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FSA warns over boiler room hit list

FSA warns over boiler room hit list

Category: Money

Updated: 08/12/2010
First Published: 08/12/2010

This article was correct at the time of publication. It is now over 6 months old so the content may be out of date.

The Financial Services Authority (FSA) has contacted more than 49,000 people to warn them that they are on a list used by fraudsters.

The biggest ever 'master list' used by boiler room fraudsters has been recovered, containing the names, addresses and telephone numbers of some 49,387 people who the FSA believes may have been contacted out of the blue and offered worthless shares.

The greatest concentration of targets is in London, although there are a significant number based in Scotland and the South East of England.

The list is thought to still be in use by fraudsters operating in the UK and abroad and is likely to have been circulated between different boiler room networks.

Boiler rooms usually contact people by telephone to con investors into buying non-tradable, overpriced or even non-existent shares. These fraudsters are unauthorised, normally overseas-based companies with fake UK addresses and phone lines routed abroad.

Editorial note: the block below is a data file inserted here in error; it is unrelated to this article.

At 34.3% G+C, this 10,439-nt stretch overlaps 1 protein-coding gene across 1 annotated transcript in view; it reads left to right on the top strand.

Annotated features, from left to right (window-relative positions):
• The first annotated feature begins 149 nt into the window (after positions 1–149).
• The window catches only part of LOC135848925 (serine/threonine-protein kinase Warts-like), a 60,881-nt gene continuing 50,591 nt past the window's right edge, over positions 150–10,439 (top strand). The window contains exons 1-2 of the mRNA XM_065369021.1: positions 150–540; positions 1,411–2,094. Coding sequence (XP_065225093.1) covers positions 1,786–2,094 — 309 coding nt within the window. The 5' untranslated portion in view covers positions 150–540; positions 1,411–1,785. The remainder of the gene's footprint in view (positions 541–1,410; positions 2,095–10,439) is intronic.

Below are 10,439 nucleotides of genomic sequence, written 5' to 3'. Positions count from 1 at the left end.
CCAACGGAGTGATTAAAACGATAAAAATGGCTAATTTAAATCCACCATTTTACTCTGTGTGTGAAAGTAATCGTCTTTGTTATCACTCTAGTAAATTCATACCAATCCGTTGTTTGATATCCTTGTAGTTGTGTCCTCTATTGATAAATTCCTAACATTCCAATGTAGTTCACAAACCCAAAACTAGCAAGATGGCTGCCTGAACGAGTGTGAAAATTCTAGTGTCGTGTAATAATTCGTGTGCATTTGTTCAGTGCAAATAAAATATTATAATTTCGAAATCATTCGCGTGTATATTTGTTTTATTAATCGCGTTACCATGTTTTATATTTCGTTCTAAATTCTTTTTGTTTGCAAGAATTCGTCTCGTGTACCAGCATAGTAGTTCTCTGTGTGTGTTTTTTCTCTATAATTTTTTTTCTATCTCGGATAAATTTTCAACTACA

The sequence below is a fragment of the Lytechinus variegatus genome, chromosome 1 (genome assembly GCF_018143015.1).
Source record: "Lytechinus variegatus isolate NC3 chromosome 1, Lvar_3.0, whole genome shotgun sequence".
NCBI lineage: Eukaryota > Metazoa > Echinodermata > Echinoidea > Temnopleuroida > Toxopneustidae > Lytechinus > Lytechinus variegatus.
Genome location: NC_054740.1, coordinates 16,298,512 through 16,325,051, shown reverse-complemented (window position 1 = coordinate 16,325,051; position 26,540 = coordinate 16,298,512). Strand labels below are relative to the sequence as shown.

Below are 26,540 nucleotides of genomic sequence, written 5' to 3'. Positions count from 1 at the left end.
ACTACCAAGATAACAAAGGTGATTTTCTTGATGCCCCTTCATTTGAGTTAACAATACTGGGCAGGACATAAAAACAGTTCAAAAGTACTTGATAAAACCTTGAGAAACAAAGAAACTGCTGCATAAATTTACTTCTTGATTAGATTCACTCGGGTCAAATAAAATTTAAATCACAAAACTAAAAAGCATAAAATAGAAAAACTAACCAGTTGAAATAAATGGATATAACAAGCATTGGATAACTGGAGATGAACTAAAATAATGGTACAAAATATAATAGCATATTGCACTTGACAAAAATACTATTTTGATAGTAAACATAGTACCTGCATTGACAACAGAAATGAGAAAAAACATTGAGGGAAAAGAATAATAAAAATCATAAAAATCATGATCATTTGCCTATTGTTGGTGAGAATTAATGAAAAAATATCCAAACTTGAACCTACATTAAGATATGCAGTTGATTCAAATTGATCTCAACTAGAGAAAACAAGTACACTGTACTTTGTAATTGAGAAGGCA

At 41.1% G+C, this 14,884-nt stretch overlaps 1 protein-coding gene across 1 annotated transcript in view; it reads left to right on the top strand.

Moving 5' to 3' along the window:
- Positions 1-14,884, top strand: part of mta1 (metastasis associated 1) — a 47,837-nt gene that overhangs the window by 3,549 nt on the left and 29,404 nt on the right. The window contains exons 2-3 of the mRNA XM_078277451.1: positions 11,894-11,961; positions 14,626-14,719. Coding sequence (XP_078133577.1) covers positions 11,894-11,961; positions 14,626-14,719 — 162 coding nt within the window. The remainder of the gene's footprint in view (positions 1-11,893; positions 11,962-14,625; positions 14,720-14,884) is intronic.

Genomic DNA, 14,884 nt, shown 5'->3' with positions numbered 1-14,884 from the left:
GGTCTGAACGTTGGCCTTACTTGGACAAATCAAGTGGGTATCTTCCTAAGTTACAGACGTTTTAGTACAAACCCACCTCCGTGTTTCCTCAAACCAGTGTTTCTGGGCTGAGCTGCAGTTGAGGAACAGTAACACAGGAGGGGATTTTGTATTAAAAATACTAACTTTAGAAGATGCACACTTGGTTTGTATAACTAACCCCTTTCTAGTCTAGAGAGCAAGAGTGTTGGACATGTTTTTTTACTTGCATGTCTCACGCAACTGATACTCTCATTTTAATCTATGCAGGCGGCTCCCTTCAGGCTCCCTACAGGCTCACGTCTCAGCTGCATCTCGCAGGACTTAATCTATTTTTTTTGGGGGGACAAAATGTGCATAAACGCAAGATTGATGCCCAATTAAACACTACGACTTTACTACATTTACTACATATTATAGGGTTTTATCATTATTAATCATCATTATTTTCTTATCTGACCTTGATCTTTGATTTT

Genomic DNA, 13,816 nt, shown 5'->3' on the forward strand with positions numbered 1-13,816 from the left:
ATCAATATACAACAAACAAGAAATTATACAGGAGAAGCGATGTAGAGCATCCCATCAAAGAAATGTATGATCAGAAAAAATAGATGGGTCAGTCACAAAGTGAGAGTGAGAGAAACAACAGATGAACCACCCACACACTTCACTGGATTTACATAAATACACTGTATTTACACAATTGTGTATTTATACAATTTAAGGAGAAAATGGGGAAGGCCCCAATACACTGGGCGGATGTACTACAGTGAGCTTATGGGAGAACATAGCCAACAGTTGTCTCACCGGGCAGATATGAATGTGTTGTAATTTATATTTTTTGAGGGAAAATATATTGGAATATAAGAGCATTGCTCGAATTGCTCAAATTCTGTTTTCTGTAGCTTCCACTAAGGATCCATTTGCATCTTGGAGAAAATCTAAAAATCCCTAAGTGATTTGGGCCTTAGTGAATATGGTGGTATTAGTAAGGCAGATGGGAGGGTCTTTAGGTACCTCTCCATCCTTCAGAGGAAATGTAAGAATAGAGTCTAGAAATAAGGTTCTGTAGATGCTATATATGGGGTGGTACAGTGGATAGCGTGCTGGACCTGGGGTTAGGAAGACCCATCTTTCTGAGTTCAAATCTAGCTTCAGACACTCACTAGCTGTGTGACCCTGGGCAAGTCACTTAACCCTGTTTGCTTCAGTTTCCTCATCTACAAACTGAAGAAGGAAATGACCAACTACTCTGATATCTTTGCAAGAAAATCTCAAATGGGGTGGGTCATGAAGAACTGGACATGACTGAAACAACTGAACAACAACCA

On average, victims of boiler rooms lose £20,000 each, costing the UK an estimated £200 million a year.

The FSA is writing to every single person on the list to alert them to their presence on it and to advise them how to avoid getting scammed. Anybody who thinks they may have been targeted by a boiler room scam should call the FSA's customer contact centre on 0845 606 1234.

This recent scam takes the total number of people contacted by the FSA about being a boiler room target in 2010 to 95,000.

"This latest list is the biggest we've ever recovered and we are contacting every single person on it in the hope we can stop people losing money," Margaret Cole, the FSA's managing director of enforcement and financial crime, said.

"Even if only one in ten we contact heed our warning it could mean around £96 million is not invested in these scams.

"Boiler room fraudsters often sound like the real deal so it's easy to be drawn in by their professional and high pressure sales tactics. In reality, however, the shares are worthless or don't exist and the money is lost forever."

People can avoid becoming victims of share fraud by:

  • Hanging up the telephone if they receive an out of the blue call offering them shares;
  • Checking the FSA Register to see if the person selling shares is authorised to do so;
  • Calling the company back using the details on the FSA Register to verify their identity;
  • Make additional checks to confirm that you are dealing with an authorised or registered firm and have the correct contact details, such as checking on the firm's website, with directory enquiries or Companies House; and
  • Reporting any company that cold calls them to sell shares to the FSA or the police

Disclaimer: Information is correct as of the date of publication (shown at the top of this article). Any products featured may be withdrawn by their provider or changed at any time.